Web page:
Though they can grill up tender pork ribs and make a mean barbecue sandwich, the chefs at Pepe’s BBQ really shine with their authentic Peruvian cooking. Within their smoky kitchen, they fold tender slices of steak into traditional dishes such as lomo saltado and bisteck a lo pobre. They pluck plump chickens straight from the spears of fiery rotisserie grills, then serve the birds Peruvian-style: dressed in spices and hand-knitted alpaca caps. To craft their ceviche dish, the chefs marinate fresh seafood in lime juice, onions, and cilantro. Diners await meals such as this next to the lofty windows in the seating area while sipping on fizzy Inka Cola—a sweet soft drink imported from Peru.
Chicken Delight is open 363 days a year, closing only on Christmas and Thanksgiving. It's a good thing it's open almost every day, serving locals heaping servings of their golden-fried chicken, mac and cheese, buttery rolls, wings, and homemade coleslaw. Not to mention the cookie-crusted Oreo mousse cake, or the buckets of ribs pulled up daily from the restaurant's sauce well. Family specials stock multiple bellies at once with piles of chicken, ribs, shrimp, and sides, while lunch specials pair favorite foods into hearty single-servings.
Tinga Taqueria slakes stomach suspirations with a menu stocked with quesadillas, tacos, salads, burritos, and other contemporary Mexican cuisine. Halt hunger with a classic Tinga burrito ($9.75), a flavor bomb of tender char-grilled chicken slathered in Tinga salsa and wrapped in your choice of a flour or whole-wheat tortilla wrapping paper. Customers ordering for their inner-brontosaurus can select the grilled vegetable platter ($9.45), a savory concoction of yellow and green zucchini, red pepper, and portobello mushrooms with rice and beans. Each order can be savored in Tinga Taqueria's welcoming restaurant or enjoyed at home with the help of a real-life delivery person. Like sock garters in an appropriate business suit, the delivery fee is included.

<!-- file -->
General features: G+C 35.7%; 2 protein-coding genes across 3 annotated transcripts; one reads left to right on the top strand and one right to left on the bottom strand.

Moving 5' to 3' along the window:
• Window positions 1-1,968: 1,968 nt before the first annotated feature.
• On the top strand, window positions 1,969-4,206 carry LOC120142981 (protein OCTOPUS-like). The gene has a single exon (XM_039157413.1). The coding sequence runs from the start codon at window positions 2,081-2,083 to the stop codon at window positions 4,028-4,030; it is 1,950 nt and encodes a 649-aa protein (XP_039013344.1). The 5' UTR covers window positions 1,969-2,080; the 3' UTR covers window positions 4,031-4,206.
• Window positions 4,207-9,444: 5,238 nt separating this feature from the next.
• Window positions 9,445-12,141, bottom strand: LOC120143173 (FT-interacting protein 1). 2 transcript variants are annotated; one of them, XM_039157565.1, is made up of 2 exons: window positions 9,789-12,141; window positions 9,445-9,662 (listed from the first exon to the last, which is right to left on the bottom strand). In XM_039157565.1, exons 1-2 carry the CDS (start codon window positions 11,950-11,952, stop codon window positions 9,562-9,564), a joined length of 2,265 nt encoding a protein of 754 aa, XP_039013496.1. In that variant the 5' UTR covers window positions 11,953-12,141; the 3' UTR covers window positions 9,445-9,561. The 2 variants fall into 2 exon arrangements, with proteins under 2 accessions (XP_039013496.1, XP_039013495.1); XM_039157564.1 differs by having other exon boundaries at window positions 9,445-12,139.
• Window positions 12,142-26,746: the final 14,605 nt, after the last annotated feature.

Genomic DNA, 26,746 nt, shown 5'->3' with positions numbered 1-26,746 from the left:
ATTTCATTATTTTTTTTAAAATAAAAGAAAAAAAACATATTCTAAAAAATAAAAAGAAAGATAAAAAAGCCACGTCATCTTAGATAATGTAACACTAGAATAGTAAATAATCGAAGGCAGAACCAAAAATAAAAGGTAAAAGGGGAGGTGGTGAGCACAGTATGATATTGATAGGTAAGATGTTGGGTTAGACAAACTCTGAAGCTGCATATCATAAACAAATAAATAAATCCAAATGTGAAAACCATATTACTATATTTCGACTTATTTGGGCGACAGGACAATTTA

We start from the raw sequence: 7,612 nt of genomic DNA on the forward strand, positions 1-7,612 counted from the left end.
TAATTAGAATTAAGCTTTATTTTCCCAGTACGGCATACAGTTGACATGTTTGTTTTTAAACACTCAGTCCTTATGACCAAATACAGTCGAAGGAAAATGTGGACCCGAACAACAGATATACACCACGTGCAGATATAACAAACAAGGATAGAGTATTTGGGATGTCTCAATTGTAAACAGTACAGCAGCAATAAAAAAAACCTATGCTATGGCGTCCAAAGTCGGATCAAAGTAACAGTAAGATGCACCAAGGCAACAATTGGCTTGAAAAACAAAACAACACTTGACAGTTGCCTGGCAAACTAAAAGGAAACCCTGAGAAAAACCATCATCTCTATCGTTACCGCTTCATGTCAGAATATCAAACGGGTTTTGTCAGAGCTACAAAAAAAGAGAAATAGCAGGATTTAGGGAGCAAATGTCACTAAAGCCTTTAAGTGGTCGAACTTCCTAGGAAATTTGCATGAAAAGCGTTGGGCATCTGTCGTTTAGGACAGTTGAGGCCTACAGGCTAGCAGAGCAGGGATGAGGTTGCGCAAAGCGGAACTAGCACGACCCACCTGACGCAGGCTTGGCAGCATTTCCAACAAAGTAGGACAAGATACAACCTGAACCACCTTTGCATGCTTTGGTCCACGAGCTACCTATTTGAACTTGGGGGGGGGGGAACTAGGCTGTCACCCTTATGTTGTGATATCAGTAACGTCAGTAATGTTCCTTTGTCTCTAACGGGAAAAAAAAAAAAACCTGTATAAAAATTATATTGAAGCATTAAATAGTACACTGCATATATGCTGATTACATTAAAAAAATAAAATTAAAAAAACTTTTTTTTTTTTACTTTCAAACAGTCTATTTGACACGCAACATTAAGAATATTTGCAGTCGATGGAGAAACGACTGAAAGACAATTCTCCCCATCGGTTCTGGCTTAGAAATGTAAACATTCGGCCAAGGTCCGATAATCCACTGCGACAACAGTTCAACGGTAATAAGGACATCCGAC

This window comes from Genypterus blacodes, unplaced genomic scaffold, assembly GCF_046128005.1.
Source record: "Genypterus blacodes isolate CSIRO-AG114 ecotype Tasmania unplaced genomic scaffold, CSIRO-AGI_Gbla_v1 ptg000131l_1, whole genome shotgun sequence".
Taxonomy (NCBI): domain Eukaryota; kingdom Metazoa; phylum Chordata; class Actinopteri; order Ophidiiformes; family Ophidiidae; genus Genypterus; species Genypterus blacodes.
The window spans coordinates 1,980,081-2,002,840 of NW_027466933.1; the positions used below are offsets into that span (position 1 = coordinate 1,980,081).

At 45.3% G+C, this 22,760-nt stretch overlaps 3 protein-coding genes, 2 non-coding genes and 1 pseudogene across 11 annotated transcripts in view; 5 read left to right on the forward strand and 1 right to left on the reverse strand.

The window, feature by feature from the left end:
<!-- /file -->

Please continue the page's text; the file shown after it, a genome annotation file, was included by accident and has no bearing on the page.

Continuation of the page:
Red-hot wood embers smolder at the heart of Barbacoa BBQ's roasting pit, infusing the tender chicken and beef specialties with rich, smoky flavors. In the kitchen, cooks borrow traditional Caribbean and American culinary techniques to slowly seal in the flavors of each specialty dish. Chicken may be ordered half or whole to share with tablemates, as can racks of Barbacoa ribs. The kitchen staff also sears pork chops and new york steaks with just as much careful attention as when they read bedtime stories to each rib.
Local blues musicians and other artists generate a suitably warming and varied aural backdrop on which executive chef Patrick Pierre-Jerome swirls together flavors from New Orleans, Europe, and further afield. Hat City Kitchen's menu fills plates with inventive takes on comfort food such as shrimp and grits, jambalaya, bread pudding, and baby back ribs. The ribs don a combination of plum sauce, hoisin sauce, ketchup, and cocoa, which the New York Times says "sounds like a mouthful and, happily, is."
In front of a blocky quilted curtain, a rotating roster of live performers strums guitars and charms snakes back into drum kits beneath the exposed ductwork that runs above the cabaret-style seating. Hands Inc., a local nonprofit, presides over the eatery and works with a variety of artists to raise funds for projects designed to improve the Valley area.